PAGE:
Everett called and said he'd heard that the lava flow over the coast at Fox's Landing is now the most spectacular it's been in 20 years. So we decided to hike out yesterday afternoon with some of Nikko's ashes to deposit into the flowing lava as he had requested. Tuko and Craig, Neil and Chuck joined us in the late afternoon for the two and a half mile hike out to what used to be the beach out beyond Kalapana. Fox's landing was always a deliriously beautiful oasis in the miles of rugged coastline, but now it is a steaming mass of black lava with burnt palm trees and hau thicket laying over it. The slopes behind the beach are lushly forested in palm trees, but they have been singed at the bases by brush fires.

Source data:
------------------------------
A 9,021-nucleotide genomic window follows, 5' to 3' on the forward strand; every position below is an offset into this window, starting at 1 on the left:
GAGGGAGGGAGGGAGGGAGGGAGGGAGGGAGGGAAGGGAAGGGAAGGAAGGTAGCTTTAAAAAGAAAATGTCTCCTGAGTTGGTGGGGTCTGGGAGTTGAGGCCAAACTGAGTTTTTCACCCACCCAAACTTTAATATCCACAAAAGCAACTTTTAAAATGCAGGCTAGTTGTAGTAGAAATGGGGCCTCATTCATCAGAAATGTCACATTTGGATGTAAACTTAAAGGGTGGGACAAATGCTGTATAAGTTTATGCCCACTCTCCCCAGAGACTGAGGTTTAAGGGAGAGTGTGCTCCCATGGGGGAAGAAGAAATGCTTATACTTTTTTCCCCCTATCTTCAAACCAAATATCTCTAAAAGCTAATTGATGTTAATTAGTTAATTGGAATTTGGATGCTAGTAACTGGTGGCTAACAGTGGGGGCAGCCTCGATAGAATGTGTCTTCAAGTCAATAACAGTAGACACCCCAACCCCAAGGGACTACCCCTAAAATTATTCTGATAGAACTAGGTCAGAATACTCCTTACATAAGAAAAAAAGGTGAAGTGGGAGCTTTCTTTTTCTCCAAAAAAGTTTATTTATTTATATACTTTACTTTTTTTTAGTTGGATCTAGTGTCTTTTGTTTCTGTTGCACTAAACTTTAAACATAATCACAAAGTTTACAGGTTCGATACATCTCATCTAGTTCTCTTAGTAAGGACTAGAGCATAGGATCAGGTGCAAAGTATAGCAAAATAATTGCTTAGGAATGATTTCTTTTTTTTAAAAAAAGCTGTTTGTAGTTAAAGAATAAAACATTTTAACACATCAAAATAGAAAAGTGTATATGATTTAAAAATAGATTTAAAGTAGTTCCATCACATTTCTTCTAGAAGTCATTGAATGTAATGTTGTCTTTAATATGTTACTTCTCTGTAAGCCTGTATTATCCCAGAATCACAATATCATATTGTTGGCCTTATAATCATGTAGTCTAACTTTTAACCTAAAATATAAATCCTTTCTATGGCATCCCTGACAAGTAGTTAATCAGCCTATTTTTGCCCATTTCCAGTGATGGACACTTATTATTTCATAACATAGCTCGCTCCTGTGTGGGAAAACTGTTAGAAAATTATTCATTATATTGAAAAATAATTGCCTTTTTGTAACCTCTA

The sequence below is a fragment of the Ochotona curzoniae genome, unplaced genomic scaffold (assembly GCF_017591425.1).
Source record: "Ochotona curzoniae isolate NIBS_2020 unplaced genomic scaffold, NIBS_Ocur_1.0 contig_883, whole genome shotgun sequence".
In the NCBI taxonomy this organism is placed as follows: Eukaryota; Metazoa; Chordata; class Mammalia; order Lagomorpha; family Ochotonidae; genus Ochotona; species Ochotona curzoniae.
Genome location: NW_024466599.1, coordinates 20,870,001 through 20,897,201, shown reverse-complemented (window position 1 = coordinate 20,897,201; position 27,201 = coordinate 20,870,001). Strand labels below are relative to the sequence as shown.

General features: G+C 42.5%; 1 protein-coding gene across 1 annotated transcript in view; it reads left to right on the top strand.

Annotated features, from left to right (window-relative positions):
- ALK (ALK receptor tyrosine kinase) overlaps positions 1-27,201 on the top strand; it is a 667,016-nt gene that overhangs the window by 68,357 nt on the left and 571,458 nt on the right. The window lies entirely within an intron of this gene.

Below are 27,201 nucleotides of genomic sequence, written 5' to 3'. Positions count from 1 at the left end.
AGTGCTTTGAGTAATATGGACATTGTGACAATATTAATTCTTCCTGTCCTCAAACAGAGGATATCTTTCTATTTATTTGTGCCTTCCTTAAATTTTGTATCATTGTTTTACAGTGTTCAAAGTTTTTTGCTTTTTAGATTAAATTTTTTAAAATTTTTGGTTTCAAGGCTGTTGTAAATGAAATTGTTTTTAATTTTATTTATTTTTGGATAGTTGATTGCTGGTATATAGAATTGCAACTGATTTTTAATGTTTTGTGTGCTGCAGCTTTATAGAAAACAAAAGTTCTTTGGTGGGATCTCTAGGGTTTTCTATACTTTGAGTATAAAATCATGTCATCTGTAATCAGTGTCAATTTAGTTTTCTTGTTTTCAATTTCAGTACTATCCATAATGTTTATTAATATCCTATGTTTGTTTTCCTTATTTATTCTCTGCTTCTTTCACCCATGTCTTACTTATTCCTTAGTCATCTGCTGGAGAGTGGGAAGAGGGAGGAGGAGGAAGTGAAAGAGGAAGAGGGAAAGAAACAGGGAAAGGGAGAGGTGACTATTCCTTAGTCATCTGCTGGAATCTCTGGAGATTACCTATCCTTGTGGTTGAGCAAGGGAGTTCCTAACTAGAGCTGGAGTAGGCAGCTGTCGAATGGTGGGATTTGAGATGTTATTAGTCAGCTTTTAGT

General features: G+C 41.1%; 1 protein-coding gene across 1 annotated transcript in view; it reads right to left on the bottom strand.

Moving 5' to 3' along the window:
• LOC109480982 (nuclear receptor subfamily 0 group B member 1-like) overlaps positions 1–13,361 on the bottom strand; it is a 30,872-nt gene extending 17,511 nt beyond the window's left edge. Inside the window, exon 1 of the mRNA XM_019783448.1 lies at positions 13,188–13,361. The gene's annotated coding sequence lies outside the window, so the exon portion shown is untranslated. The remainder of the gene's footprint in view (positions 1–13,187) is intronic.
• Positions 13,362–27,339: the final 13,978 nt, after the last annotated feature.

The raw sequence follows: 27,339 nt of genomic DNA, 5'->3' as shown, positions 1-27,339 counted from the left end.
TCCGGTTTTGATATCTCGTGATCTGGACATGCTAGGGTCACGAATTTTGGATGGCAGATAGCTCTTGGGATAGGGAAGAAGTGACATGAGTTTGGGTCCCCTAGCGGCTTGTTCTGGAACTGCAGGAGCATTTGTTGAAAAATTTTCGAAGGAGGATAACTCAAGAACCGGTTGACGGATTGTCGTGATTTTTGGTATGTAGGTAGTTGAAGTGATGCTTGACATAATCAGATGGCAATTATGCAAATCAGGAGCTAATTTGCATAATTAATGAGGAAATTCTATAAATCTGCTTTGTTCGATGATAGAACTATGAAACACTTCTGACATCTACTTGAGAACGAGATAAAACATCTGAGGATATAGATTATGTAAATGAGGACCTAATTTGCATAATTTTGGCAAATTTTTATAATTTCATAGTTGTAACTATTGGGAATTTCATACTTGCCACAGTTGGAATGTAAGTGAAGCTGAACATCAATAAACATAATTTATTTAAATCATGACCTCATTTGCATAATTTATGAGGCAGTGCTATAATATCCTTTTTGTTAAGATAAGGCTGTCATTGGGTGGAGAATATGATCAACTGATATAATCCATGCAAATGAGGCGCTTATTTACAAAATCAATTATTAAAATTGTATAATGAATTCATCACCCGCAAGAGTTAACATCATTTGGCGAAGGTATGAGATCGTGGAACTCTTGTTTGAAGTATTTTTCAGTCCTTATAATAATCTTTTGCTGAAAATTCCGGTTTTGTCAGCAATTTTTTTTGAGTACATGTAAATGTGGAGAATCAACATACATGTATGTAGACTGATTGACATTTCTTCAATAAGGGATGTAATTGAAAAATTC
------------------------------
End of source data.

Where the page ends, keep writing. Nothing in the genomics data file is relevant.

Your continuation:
The active lava flows were out beyond where we could easily or safely get to, so we decided not to risk our necks to place the ashes there. Instead we returned in the twilight to where the Hawaiian families have planted hundreds of tiny palm trees in the black rock and sand on the new beach at Kaimu. There we had a group hug after Everett gently placed ashes under several lucky palm keiki.
The Keli'iho'omalu family was hosting a huge luau for a couple of high school graduates, one of which is an amazingly handsome young man named Ikaika, whom I've watched growing up from when he was a kid in my studio art classes, the son of our Hawaiian language teacher Lei Ilae. So we heaped plates with raw crab, poke, opihi, squid luau, lomi salmon, kalua pig, and other delicacies, and joined the merry party which was the biggest gathering of people I've ever seen other than perhaps our Punahou High School reunion luaus. Those Kalapana families really know how to party.